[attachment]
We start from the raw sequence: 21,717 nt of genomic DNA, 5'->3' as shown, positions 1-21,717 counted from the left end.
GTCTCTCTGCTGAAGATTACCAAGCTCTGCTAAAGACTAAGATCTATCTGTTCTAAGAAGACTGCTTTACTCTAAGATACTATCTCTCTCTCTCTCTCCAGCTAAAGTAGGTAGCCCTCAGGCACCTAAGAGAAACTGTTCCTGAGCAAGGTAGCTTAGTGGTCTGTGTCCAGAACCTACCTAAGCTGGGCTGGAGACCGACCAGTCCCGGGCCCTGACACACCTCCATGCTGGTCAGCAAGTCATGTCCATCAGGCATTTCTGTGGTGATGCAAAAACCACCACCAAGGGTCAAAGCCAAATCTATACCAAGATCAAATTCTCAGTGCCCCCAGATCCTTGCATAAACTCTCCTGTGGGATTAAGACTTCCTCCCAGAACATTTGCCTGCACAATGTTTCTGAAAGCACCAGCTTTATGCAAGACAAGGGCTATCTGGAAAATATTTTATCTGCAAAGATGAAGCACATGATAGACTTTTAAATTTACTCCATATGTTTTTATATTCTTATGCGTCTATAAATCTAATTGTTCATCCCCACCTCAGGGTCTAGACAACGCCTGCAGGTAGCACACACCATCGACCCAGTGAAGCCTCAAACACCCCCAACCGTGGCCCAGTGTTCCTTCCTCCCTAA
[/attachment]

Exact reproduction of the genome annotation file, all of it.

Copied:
We start from the raw sequence: 21,717 nt of genomic DNA, 5'->3' as shown, positions 1-21,717 counted from the left end.
GTCTCTCTGCTGAAGATTACCAAGCTCTGCTAAAGACTAAGATCTATCTGTTCTAAGAAGACTGCTTTACTCTAAGATACTATCTCTCTCTCTCTCTCCAGCTAAAGTAGGTAGCCCTCAGGCACCTAAGAGAAACTGTTCCTGAGCAAGGTAGCTTAGTGGTCTGTGTCCAGAACCTACCTAAGCTGGGCTGGAGACCGACCAGTCCCGGGCCCTGACACACCTCCATGCTGGTCAGCAAGTCATGTCCATCAGGCATTTCTGTGGTGATGCAAAAACCACCACCAAGGGTCAAAGCCAAATCTATACCAAGATCAAATTCTCAGTGCCCCCAGATCCTTGCATAAACTCTCCTGTGGGATTAAGACTTCCTCCCAGAACATTTGCCTGCACAATGTTTCTGAAAGCACCAGCTTTATGCAAGACAAGGGCTATCTGGAAAATATTTTATCTGCAAAGATGAAGCACATGATAGACTTTTAAATTTACTCCATATGTTTTTATATTCTTATGCGTCTATAAATCTAATTGTTCATCCCCACCTCAGGGTCTAGACAACGCCTGCAGGTAGCACACACCATCGACCCAGTGAAGCCTCAAACACCCCCAACCGTGGCCCAGTGTTCCTTCCTCCCTAA